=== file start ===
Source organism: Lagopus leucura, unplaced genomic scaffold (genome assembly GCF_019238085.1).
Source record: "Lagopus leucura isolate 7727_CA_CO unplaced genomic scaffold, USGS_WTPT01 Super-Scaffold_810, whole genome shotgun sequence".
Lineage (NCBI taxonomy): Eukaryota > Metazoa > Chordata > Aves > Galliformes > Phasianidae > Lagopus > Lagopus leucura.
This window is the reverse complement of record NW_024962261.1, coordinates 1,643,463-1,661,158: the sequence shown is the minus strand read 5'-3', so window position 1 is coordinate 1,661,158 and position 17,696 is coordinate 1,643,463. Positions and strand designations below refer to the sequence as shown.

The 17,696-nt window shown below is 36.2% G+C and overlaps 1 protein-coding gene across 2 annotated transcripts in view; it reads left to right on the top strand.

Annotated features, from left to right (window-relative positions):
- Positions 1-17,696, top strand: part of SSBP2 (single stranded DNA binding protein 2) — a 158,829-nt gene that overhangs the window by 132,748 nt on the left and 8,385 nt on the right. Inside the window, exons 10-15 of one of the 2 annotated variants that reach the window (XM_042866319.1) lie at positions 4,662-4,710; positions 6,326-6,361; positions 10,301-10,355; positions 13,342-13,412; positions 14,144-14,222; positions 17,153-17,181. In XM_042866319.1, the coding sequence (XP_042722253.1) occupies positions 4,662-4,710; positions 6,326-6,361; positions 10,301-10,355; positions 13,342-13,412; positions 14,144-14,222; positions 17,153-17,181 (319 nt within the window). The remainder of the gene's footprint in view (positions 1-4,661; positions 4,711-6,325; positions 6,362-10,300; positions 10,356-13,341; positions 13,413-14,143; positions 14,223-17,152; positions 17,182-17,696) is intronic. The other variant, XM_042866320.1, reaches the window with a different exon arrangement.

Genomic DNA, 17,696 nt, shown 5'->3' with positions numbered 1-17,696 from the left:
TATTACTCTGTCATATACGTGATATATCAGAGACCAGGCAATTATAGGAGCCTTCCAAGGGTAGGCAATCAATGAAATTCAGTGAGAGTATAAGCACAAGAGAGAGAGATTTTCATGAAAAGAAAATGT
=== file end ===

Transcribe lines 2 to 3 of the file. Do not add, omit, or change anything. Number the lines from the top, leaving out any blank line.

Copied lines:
Source record: "Lagopus leucura isolate 7727_CA_CO unplaced genomic scaffold, USGS_WTPT01 Super-Scaffold_810, whole genome shotgun sequence".
Lineage (NCBI taxonomy): Eukaryota > Metazoa > Chordata > Aves > Galliformes > Phasianidae > Lagopus > Lagopus leucura.